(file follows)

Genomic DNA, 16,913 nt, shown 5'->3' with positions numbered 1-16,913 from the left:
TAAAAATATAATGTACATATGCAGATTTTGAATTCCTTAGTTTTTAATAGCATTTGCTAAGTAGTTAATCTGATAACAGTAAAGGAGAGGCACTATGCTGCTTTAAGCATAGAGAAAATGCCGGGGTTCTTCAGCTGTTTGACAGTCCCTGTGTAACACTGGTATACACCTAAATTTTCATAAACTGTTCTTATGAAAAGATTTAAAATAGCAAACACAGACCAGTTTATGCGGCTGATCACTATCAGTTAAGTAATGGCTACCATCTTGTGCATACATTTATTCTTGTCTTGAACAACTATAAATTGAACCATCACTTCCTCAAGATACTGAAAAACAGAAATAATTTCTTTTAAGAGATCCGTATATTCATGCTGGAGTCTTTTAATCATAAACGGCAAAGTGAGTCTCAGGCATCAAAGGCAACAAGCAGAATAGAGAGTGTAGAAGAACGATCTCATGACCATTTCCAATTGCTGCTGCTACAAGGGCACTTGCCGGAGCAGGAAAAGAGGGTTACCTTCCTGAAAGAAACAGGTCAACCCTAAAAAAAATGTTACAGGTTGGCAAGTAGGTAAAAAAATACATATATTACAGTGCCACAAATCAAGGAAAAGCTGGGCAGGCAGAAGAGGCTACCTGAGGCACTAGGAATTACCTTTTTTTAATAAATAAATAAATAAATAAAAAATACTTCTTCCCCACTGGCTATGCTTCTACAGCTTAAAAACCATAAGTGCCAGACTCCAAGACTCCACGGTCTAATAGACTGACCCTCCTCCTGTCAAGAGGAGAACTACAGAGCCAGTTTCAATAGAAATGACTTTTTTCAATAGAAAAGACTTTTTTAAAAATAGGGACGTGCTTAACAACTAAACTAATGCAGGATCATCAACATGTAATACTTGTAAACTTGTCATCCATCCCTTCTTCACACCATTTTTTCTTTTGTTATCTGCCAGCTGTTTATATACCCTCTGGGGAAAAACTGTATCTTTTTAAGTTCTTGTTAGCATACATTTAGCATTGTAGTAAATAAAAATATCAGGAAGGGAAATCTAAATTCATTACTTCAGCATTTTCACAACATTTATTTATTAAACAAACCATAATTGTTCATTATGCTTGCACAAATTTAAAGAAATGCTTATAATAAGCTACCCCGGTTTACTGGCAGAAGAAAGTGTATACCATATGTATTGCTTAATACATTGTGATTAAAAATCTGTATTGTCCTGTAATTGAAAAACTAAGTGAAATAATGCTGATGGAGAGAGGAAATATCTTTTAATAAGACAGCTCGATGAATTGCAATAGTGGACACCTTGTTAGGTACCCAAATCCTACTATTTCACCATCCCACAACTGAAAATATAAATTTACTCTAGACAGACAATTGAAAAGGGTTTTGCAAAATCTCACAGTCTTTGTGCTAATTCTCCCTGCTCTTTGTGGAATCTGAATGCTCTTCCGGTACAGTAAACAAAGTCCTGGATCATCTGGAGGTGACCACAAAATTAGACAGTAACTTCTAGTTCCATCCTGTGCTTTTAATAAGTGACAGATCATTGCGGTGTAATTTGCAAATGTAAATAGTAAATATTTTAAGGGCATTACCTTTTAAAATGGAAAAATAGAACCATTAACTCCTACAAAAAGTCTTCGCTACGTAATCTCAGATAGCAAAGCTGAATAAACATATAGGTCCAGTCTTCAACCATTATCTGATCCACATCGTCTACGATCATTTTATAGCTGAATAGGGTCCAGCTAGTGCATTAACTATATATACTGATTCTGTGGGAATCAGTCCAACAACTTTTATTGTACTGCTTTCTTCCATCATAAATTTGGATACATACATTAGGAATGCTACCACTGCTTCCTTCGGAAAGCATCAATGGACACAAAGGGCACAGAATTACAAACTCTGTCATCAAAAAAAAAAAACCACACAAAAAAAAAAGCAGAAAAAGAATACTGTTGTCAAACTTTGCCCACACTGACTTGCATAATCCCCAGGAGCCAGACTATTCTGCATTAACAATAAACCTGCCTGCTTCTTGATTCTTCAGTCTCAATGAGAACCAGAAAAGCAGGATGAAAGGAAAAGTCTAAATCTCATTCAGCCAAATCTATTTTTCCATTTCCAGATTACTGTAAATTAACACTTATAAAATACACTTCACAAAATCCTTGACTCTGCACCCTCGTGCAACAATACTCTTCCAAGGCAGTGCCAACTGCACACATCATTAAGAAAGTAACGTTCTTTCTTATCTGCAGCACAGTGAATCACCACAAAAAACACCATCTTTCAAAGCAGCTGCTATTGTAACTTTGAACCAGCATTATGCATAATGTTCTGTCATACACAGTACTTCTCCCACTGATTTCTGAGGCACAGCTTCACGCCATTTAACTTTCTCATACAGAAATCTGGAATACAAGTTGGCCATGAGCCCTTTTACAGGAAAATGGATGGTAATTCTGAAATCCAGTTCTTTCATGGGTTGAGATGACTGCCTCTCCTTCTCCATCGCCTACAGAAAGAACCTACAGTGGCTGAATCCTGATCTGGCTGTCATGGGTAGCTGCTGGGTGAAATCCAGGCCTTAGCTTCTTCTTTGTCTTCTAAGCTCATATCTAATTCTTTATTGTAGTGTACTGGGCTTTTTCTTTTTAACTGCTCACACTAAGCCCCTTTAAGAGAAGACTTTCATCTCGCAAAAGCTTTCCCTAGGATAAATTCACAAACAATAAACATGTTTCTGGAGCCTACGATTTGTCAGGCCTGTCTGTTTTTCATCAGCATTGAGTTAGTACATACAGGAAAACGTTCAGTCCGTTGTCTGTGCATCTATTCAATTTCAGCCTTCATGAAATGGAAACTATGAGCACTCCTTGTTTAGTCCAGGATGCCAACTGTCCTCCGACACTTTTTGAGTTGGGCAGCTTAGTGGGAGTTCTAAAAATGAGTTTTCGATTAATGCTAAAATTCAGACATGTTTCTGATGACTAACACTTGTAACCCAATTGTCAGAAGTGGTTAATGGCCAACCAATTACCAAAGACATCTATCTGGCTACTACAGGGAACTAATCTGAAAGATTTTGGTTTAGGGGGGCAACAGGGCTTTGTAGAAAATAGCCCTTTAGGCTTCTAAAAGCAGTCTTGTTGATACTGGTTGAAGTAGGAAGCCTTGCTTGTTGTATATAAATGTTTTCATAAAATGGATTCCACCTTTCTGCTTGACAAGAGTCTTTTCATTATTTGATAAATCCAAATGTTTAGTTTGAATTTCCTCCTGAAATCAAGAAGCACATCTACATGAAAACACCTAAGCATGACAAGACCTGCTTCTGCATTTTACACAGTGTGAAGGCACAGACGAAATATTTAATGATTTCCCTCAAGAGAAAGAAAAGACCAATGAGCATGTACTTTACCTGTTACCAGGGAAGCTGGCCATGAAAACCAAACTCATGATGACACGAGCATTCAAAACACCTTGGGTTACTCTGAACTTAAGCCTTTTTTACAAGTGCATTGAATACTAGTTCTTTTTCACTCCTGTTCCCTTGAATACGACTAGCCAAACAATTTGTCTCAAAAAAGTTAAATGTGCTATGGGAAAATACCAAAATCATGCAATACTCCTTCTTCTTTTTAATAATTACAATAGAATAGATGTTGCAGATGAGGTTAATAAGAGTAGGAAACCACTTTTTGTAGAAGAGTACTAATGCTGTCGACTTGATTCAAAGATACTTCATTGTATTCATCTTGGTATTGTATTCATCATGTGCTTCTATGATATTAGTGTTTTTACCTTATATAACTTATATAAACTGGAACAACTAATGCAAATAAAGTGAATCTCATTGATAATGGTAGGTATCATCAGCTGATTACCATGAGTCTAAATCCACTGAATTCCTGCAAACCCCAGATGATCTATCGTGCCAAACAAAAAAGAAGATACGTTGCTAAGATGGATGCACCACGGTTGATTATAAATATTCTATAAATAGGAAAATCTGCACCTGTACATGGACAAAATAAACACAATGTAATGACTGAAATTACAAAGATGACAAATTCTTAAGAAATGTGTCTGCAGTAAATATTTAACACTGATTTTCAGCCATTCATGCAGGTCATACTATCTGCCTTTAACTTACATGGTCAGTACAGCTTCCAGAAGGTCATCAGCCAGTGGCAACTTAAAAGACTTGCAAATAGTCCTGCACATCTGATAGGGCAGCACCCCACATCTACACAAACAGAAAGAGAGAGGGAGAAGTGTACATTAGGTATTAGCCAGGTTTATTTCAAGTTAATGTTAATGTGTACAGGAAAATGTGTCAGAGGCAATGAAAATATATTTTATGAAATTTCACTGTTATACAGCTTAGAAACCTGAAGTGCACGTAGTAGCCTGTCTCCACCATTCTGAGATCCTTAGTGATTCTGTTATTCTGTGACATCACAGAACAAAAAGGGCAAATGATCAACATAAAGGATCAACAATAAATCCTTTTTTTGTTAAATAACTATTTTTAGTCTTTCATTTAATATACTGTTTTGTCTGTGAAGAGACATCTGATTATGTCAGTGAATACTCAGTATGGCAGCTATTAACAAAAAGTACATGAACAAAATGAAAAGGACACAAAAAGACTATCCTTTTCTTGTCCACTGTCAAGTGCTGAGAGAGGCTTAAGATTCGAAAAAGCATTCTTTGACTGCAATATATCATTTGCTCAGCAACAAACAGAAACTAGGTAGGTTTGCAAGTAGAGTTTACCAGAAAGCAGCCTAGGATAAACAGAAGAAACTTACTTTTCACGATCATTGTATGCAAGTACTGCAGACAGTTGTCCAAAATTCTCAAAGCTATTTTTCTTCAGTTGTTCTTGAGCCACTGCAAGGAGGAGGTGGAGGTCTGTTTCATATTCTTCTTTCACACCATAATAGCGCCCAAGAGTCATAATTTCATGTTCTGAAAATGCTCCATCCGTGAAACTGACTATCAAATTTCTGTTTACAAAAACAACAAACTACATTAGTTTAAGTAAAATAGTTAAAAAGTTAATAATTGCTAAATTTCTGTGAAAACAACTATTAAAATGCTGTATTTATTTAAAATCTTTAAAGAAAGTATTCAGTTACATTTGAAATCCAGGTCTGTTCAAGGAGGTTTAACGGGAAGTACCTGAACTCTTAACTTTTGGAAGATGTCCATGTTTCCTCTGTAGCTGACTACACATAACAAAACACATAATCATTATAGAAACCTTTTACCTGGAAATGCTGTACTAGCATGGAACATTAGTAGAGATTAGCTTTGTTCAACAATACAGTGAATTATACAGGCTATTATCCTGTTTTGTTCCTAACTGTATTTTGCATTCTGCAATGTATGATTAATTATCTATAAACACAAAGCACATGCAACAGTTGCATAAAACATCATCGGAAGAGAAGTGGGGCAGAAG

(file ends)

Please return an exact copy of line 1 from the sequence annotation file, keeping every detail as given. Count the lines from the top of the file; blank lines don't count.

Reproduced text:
Genomic DNA, 16,913 nt, shown 5'->3' with positions numbered 1-16,913 from the left: